Man gets abused by ex-girlfriend; HE ends up in jail

From The Blaze…

Hell hath no fury like a woman spurned.

Justin Lindsey has been jailed in Beaver County, Pennsylvania, for the past week, KDKA-TV reported, facing charges of harassment and assault.

But according to Lindsey’s family, he’s the one who got assaulted — and they’ve got video to back up their claims.

The incident occurred last week when Lindsey’s ex-girlfriend — and mother of his child — Rhameicka Clark showed up at his house and found Lindsey on the porch with their daughter and another woman, KDKA reported.

Clark told the news station that Lindsey had previously agreed not to bring other women around their daughter.

Lindsey recorded video of their encounter on his cell phone, capturing Clark’s rage…and the moment she picked up a metal pole and began beating him with it.

“The mother drove up, seen the other woman, and she just snapped out,” Lindsey’s mother told KDKA.

After the beating, Clark reported the incident to authorities, but according to Lindsey’s mother, she made it seem like Lindsey had been the aggressor, leading a Pennsylvania magistrate to call for Lindsey’s arrest.

Worse, Aliquippa police apparently refused to look at the video evidence that showed Clark attacking Lindsey.

“Me and his dad went with him to turn himself in to the police,” Lindsey’s mother said. “They refused to look at the video, refused to hear his side.”

She added that her son is in danger of losing his job over the incident.


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MSNBC wants to hear from you about campus sexual assault (should be interesting)

Click HERE to fill out MSNBC’s form asking for your perspective on campus sexual assault.

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Female teacher (and mother) sentenced to THREE DAYS for having sex with special needs students

From Channel 10 in Lancaster, Ohio.

A Lancaster mother is headed to jail after pleading guilty in court to two counts of endangering children

30-year old Jessica Hachat – a licensed teacher – was working a summer lunch program when detectives say she had sex with the boys, who are special needs children.

It was an emotional day in court on Friday as Hatchet made a tearful apology for having sex with two special needs boys, while a parent of the victims called Hatchet a sorry excuse for a mother, a woman and a human being.

“I’ve made a terrible mistake.  (It was) a decision that does not align whatsoever with my character.  I’m very sorry,” Hachat said in court on Friday.

Her apology rang hollow with a mom – who 10TV is not identifying – whose son had sex with Hatchet inside their home.  “A predator is person who ruthlessly exploits others and I believe that label undoubtedly describes Jessica Hachat.”

She sat quietly, her eyes welling with tears as she listened to the tongue-lashing from the furious mother.  “You are an animal that belongs in a cage and should never be allowed to instill morals, values or beliefs into another person,” said the mother.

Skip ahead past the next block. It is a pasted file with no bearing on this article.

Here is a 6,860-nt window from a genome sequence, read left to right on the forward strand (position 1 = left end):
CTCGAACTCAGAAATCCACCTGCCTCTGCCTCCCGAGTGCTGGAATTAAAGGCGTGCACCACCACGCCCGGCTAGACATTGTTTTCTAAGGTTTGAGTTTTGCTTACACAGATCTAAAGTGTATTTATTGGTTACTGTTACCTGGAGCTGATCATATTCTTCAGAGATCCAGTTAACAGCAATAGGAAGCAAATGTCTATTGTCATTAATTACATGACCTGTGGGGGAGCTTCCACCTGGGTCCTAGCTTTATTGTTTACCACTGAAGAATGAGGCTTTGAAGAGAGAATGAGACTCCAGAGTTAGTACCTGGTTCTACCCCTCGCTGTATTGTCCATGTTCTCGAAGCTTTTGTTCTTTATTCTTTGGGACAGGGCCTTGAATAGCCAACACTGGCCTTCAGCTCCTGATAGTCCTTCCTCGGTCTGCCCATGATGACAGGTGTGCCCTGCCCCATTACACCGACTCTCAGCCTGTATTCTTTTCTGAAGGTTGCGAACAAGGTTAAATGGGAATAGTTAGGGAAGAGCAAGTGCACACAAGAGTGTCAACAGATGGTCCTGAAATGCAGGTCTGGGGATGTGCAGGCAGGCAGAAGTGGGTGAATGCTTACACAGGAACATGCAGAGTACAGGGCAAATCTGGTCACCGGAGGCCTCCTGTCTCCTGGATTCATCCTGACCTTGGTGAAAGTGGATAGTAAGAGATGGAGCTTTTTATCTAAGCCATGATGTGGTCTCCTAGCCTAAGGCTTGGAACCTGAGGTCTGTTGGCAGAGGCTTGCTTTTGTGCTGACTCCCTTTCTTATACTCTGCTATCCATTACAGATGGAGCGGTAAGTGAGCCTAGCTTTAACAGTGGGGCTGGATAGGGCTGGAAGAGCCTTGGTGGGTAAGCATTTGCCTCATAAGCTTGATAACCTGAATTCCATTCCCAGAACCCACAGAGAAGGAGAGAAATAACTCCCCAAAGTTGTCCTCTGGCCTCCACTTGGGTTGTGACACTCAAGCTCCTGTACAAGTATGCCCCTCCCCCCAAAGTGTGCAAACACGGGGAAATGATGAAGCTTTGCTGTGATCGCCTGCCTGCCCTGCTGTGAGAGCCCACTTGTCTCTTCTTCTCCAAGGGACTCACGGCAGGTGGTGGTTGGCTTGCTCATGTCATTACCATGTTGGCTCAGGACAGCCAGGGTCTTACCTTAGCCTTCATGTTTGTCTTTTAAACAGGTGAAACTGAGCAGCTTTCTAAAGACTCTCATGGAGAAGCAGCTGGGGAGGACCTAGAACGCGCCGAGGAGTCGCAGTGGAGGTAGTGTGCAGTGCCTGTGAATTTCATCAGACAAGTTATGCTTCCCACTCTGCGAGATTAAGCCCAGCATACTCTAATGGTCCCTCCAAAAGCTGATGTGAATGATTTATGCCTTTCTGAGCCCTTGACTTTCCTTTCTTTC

The victim’s mother also explained how her special needs child became a victim of an older woman’s desire for sex.  “It is absolutely heartbreaking that you took advantage of his innocence and his condition,” she vented in court.

Detectives say Hachat met one of her victims at the West Afterschool Summer Lunch Program in Lancaster.  That special needs 17-year old boy introduced another 17-year-old – who is also special needs – to Hatchet.

While the second 17-year-old wasn’t in court, his father read his impact statement.  “If I didn’t do what I did, my family wouldn’t be in this situation and we would all be happy,” he said.

The Fairfield County prosecutor admits this would have been a difficult case to try before a jury because both victims admitted to having consensual sex with Hatchet.

She could have served 180 days on both counts, but instead will serve just three days in a Lancaster jail.

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Girls need dads, too

Natasha Devon writes in The Telegraph about a father’s indispensability.

This month, Ronald McDonald House Charities, which provides accommodation for families of children who have to remain in hospital long-term, launched a new television advert. In it, a little girl is asked to describe what it means to know that her dad is nearby and responds, “it’s just his voice”.

The advert struck me as more than a little bit brilliant. At last, after years of men being portrayed as incompetent and disposable by marketers, here was a slice of modern culture which acknowledged the emotional and psychological importance of male parents. Not only that, it managed to convey the elusive, almost inexplicable comfort of your dad’s physical presence in less than 30 seconds. Bravo, Ronald, bravo.